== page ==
I had a chance to speak to the OLPC Afghanistan Director Mike Dawson about his experience at OLPC Realness Summit, which took place in St. John May 28-31. Mike said it was beneficial for him to meet representatives from other OLPC deployments around the world. It was the first time OLPC-doers had an opportunity to meet and talk openly about what has been done and should be done in the future. Unfortunately, not everyone was able to come due to not enough advance notice, but 40 people still made it to the Caribbean to attend the summit and mentor workshop. The ideas have sprung from every continent: to start creating content together, to launch a company to help small deployments, to unite resources to work on software improvements without duplicating efforts, to create user-friendly deployment guides, etc.
Everyone had a chance to show to others new tools and approaches. Mike demonstrated eXe, a program that will help non-programmers to create educational games and content in any field for free. (Mike showed to me Hangman letter game, which he was working on when we first talked on Skype several months ago). Afghanistan is waiting for another grant to go forward with planned activities.
Besides their similarities, Summit participants also accepted their differences, which is the first step to working together. The differences are about: Which deployments are better: micro deployments or nation-wide? Should XO and Sugar be taught as part of normal school curriculum or extracurricular activity? Who should create software: Academia (Chris) or developers (Bernie from SugarLab argued that Academia takes away fun and constructionism element). Who exactly should help deployments?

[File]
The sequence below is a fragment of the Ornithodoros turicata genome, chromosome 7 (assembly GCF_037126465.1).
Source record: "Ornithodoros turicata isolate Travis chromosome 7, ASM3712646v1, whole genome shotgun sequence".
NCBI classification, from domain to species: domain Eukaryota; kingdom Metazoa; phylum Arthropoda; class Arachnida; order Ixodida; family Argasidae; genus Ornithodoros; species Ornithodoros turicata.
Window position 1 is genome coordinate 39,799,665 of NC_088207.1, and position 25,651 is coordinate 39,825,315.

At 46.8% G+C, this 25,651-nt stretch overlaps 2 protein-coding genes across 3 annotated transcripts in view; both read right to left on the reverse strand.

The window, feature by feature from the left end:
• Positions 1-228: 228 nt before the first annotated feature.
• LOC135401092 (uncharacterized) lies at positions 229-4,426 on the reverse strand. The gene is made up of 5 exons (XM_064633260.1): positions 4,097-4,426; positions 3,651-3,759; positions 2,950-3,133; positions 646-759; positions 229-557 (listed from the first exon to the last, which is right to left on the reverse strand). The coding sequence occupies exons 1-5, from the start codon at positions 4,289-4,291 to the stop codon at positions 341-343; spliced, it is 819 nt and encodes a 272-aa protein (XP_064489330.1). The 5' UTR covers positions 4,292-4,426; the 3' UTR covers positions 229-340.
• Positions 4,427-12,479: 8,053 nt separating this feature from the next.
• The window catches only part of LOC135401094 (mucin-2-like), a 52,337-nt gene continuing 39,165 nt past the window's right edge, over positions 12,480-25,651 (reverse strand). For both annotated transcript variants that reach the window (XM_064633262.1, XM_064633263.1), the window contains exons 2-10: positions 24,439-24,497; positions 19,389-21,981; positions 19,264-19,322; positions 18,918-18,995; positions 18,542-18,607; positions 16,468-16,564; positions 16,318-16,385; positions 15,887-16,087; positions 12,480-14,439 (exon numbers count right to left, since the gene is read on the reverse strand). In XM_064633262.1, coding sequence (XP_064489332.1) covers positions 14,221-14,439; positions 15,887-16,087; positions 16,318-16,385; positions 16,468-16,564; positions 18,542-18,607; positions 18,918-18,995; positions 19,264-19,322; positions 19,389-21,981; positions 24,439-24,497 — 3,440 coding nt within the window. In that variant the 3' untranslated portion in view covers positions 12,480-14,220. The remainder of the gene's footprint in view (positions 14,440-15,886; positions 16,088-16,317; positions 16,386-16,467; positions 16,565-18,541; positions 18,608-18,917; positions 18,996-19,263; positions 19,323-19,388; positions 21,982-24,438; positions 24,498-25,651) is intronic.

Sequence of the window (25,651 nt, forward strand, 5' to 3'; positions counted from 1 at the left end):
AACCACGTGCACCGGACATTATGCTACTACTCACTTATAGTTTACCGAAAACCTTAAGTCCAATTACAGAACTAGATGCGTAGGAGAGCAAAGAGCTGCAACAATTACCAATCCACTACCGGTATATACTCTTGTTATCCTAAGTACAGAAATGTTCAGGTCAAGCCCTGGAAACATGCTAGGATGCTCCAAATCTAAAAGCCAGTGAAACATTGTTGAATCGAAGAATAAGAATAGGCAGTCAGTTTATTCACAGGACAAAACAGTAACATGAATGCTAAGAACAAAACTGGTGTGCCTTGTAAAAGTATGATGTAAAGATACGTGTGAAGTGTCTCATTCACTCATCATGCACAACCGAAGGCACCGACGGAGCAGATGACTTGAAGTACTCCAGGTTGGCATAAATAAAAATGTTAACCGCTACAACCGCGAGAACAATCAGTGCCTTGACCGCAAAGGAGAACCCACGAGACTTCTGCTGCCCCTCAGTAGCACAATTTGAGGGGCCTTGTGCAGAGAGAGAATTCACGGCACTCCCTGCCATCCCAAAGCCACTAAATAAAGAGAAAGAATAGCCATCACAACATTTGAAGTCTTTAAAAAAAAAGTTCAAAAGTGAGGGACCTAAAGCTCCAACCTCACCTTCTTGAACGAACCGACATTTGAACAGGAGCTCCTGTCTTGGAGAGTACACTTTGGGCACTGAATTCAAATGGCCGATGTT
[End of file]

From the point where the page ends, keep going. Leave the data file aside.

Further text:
“By the end of the summit, a strong binding was formed among all the participants, regardless of our widely different professions and approaches to world-wide education.
Many of us asked to follow-up by creating some kind of super-organization embracing volunteers from all camps: OLPC (hardware), Sugar Labs (software), educators and deployments.
As a representative of Sugar Labs, I’d be more than happy to embrace this idea. We’ve been traditionally been very weak on the education front and loosely connected with deployments. We’ve been trying to solve the problem by attracting people with those interests into our organization, but our overly technocratic community managed to repel them.
By starting off with a balanced blend of educators and technologists, we might be able to achieve what our individual organizations couldn’t. Rather than trying to focus everyone on one particular aspect of education technology, it would endorse a wide spectrum of skilled professionals involved in solving the same fundamental problem of radically improving education world-wide through technology, constructionism, interactive curriculum, free software, rugged laptops, teachers without borders and the organized enthusiasm of thousands volunteers.”
(Both pictures Courtesy of Realness)